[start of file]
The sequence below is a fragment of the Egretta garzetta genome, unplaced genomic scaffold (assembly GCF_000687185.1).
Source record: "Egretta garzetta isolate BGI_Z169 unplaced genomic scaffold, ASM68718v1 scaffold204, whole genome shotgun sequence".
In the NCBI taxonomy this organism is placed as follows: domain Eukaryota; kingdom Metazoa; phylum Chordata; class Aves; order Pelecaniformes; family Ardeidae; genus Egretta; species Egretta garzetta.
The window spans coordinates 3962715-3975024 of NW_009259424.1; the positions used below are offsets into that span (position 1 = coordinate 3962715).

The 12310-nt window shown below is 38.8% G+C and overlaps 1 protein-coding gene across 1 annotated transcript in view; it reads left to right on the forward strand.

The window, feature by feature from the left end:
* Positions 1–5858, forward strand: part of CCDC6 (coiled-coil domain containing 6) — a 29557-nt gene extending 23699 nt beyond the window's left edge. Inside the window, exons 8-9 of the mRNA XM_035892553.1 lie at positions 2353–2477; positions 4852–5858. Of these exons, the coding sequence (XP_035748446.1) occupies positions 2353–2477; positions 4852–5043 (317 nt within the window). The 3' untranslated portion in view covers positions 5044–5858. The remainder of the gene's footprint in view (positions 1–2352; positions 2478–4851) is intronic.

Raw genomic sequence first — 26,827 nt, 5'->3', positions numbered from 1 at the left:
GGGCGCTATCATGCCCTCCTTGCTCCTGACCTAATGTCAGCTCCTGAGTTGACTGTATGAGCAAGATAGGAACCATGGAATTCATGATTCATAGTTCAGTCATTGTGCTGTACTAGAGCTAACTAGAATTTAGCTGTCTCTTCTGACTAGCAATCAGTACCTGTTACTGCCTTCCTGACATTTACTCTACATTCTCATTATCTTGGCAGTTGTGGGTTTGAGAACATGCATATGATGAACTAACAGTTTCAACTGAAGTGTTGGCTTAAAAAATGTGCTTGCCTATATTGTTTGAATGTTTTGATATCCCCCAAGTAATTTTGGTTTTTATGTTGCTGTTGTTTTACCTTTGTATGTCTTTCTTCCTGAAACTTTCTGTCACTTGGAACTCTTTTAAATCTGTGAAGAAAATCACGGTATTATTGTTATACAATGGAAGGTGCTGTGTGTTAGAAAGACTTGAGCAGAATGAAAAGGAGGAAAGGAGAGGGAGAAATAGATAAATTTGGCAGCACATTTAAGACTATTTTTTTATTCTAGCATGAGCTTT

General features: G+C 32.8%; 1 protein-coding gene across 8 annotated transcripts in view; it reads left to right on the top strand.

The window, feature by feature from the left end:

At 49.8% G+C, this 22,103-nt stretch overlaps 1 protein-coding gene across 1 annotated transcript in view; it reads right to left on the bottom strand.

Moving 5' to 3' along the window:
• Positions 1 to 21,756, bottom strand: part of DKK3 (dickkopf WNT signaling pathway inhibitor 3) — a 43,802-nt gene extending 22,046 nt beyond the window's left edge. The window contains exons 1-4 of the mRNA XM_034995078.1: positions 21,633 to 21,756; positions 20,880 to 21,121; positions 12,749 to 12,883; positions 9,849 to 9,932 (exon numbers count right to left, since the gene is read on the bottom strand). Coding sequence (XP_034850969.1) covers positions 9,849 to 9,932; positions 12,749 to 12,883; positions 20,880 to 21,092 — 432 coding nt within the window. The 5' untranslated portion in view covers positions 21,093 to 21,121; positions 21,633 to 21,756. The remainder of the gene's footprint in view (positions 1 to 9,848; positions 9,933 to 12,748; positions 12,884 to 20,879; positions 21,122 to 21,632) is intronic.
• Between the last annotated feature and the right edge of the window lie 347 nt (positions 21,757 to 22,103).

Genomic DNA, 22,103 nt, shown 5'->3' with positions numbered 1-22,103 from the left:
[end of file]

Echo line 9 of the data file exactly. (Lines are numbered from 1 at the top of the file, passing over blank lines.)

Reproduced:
GGGCGCTATCATGCCCTCCTTGCTCCTGACCTAATGTCAGCTCCTGAGTTGACTGTATGAGCAAGATAGGAACCATGGAATTCATGATTCATAGTTCAGTCATTGTGCTGTACTAGAGCTAACTAGAATTTAGCTGTCTCTTCTGACTAGCAATCAGTACCTGTTACTGCCTTCCTGACATTTACTCTACATTCTCATTATCTTGGCAGTTGTGGGTTTGAGAACATGCATATGATGAACTAACAGTTTCAACTGAAGTGTTGGCTTAAAAAATGTGCTTGCCTATATTGTTTGAATGTTTTGATATCCCCCAAGTAATTTTGGTTTTTATGTTGCTGTTGTTTTACCTTTGTATGTCTTTCTTCCTGAAACTTTCTGTCACTTGGAACTCTTTTAAATCTGTGAAGAAAATCACGGTATTATTGTTATACAATGGAAGGTGCTGTGTGTTAGAAAGACTTGAGCAGAATGAAAAGGAGGAAAGGAGAGGGAGAAATAGATAAATTTGGCAGCACATTTAAGACTATTTTTTTATTCTAGCATGAGCTTT